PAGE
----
LINGUIST List 33.2315

Thu Jul 21 2022

Calls: Sociolinguistics / Journal of Language and Discrimination (Jrnl)

Editor for this issue: Sarah Goldfinch <sgoldfinchlinguistlist.org>



Date: 12-Jul-2022
From: Maria Mazzoli <m.mazzolirug.nl>
Subject: Sociolinguistics / Journal of Language and Discrimination (Jrnl)
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Full Title: Journal of Language and Discrimination


Linguistic Field(s): Sociolinguistics

Call Deadline: 26-Aug-2022

Call for Papers:

Special issue: Diversity Management for Social Justice (September 2023)
Mazzoli, Maria, Aurélie Joubert, Flávio Eiró, Seonok Lee (editors)

Preliminary call for abstracts / expressions of interest.

This special issue of The Journal of Language and Discrimination puts forward a multidisciplinary applied framework for managing diversity with the aim of fostering social justice. We conceive of “social justice” as fairness manifested in society, thus including equal access to healthcare, education, employment, housing, and more. We define “management” as the actions undertaken to influence or intervene on language and cultural practices in specific environments. Managing diversity is key to implementing a holistic approach to social justice.

We invite researchers interested in critically engaging with practices of diversity management, looking at design, implementation or evaluation phases of such policies. In particular, we encourage potential contributors to engage with decolonial, feminist and anti-racism literature and activist work in their analyses of management practices and policy texts. Specific topics of interest include (but are not limited to):

- Decolonizing policy writing and management practices
- Diversity management and urban policies
- Diversity management and policies in education
- Diversity management in the workplace
- Diversity management, language planning and indigenous minorities

Contemporary urban superdiversity (Duarte & Gogolin 2013; Grin et al. 2022) challenges traditional approaches to social cohesion and justice, resulting in a need to modernize long-established policies, also in the light of current debates on decolonising practices (Tuck & Yang 2012). In superdiverse schools, the student population brings in dozens of languages from local and migrant minorities which leads some schools to adopt restrictive policies about language use in class, in the school area or on the school Ipad. The PISA reports testify that multilingual pupils receive worse grades compared to their monolingual peers (Cummins 2018), creating a long-lasting effect of discrimination across generations. Linguistic discrimination is also rampant in the housing market, determining segregation patterns in the urban context (DuBois 2019, Rojas Loa et al. 2022). This discrimination emerges out of the racialisation of linguistic practices, which is anchored in long-lasting ethnic and racial hierarchisation (Rosa & Flores 2017). It is therefore crucial to approach diversity and diversity policies critically.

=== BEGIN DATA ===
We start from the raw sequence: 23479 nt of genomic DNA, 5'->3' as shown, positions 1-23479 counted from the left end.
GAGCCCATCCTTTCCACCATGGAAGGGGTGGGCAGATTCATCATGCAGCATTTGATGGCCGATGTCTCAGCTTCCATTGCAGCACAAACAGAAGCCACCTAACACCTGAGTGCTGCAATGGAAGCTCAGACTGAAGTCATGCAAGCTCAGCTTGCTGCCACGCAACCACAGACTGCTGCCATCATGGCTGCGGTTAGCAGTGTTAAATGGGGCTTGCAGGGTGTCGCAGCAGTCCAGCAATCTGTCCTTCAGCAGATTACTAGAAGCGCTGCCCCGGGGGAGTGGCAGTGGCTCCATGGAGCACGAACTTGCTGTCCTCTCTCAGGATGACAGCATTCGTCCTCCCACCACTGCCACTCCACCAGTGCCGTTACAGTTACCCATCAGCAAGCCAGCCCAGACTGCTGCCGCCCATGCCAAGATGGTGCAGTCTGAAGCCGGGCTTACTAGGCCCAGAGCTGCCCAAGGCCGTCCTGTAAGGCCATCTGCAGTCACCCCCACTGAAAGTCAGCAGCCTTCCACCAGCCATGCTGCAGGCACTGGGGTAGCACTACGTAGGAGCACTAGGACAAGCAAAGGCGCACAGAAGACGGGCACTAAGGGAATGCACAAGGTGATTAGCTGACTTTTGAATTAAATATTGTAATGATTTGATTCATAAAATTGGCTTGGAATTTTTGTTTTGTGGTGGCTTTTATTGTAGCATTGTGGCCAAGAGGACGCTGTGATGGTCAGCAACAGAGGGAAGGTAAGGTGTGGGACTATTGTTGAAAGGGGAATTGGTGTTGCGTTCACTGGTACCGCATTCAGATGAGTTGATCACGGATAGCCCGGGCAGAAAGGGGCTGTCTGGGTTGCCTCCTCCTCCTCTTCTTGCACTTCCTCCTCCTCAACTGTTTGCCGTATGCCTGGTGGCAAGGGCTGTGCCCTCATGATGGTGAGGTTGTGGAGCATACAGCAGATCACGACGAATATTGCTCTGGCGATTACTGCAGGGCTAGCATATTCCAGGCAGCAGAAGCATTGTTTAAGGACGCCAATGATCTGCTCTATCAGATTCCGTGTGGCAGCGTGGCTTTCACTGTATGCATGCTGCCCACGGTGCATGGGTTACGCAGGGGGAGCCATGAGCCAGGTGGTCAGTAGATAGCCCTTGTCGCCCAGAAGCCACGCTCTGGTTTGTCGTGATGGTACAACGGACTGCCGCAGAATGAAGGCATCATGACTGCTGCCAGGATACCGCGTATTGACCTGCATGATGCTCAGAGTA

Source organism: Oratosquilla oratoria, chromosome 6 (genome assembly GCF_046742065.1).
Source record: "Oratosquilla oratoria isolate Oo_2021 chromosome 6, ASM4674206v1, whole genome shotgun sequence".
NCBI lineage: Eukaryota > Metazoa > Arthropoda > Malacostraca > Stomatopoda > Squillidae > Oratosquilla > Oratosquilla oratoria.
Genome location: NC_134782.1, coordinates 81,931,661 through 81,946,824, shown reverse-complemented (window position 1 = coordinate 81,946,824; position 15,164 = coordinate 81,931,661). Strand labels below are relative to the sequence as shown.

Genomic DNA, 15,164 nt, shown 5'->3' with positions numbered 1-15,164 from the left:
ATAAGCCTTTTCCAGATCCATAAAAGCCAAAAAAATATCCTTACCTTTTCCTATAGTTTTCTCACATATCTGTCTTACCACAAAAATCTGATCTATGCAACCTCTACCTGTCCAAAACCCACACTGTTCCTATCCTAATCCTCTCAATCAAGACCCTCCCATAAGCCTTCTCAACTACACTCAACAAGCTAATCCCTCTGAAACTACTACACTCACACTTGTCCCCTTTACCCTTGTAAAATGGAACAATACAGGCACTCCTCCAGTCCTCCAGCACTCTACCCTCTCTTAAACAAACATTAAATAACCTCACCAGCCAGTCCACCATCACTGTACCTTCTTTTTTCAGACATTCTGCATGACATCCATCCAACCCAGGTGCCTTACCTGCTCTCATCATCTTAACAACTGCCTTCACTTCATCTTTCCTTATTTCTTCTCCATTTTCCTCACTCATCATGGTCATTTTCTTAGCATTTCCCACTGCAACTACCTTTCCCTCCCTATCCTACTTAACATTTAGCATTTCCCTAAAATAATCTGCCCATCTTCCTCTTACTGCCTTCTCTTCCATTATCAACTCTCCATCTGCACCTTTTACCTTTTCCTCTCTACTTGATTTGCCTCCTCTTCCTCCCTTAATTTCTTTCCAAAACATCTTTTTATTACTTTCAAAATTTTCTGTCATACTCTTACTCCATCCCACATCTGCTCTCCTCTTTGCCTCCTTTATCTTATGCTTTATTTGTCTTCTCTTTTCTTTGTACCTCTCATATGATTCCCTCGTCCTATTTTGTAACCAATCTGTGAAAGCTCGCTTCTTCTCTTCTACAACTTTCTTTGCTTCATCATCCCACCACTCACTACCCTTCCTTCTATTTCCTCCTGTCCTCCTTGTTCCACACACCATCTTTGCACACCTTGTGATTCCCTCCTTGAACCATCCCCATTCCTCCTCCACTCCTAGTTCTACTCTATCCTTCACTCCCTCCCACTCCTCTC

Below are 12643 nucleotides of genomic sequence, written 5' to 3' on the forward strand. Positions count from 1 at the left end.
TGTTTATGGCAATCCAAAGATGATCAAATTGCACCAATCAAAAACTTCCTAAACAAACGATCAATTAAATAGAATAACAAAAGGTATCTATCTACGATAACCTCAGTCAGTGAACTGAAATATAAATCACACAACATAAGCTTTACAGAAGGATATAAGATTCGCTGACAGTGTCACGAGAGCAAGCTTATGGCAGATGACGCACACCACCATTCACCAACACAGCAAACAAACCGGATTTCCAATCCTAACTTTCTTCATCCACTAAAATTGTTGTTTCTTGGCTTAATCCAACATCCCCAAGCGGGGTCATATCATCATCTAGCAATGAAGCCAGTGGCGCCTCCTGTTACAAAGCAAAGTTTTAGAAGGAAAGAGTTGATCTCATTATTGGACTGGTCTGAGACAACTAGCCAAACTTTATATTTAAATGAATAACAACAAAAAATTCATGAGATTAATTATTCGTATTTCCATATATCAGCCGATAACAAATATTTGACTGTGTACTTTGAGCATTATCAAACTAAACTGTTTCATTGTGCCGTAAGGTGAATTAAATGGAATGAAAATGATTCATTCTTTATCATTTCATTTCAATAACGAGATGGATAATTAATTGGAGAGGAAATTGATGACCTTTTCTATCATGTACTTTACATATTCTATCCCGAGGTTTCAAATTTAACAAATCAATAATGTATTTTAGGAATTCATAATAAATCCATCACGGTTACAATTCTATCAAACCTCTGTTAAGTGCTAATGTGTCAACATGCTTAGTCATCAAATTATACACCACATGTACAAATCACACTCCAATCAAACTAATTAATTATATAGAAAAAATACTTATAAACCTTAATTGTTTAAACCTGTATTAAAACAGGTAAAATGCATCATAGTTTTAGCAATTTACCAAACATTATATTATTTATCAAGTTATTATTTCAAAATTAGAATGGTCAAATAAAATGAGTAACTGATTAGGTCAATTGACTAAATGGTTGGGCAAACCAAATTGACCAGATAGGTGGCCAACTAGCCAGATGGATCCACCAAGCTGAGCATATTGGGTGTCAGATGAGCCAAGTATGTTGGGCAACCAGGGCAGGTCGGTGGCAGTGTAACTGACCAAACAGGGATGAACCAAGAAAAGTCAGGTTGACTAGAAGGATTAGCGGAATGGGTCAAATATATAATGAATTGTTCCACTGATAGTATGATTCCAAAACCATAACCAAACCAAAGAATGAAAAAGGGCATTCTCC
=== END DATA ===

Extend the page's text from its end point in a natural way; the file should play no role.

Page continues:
References:

Cummins, Jim. 2018. Urban multilingualism and educational achievement: Identifying and implementing evidence-based strategies for school improvement. In Piet Van Avermaet, et al. (eds.), The Multilingual Edge of Education. London: Macmillan Publishers Ltd. 67–90.

Duarte, Joana and Ingrid Gogolin (eds.). 2013. Linguistic Superdiversity in Urban Areas. Research Approaches. Amsterdam: John Benjamins.

DuBois, Inke. 2019. Linguistic Profiling across neighborhoods: apartment search with German, Turkish and US-American names and accents. Journal of Language and Discrimination 3(2): 92–119.

Grin, François, Marácz, László, Pokorn, and Nike K. (eds.) 2022. Advances in Interdisciplinary Language Policy. Amsterdam: John Benjamins.

Rojas Loa, Valentina, Maria Mazzoli, Vittorio Dell'Aquila, Enrico Tolotti, and Lena Heins. 2022. “Bremen spricht“. Karten und Datensammlung zur Sprachvielfalt der Bremer Schulbevölkerun. Senatorin für Kinder und Bildung.

Rosa, J., and Flores, N. 2017. Unsettling race and language: Toward a raciolinguistic perspective. Language in Society, 46(5), 621–647.

Tuck, Eve and K. Wayne Yang. 2012. Decolonization is not a metaphor. Decolonization: Indigeneity, Education & Society, 1(1).



Page Updated: 21-Jul-2022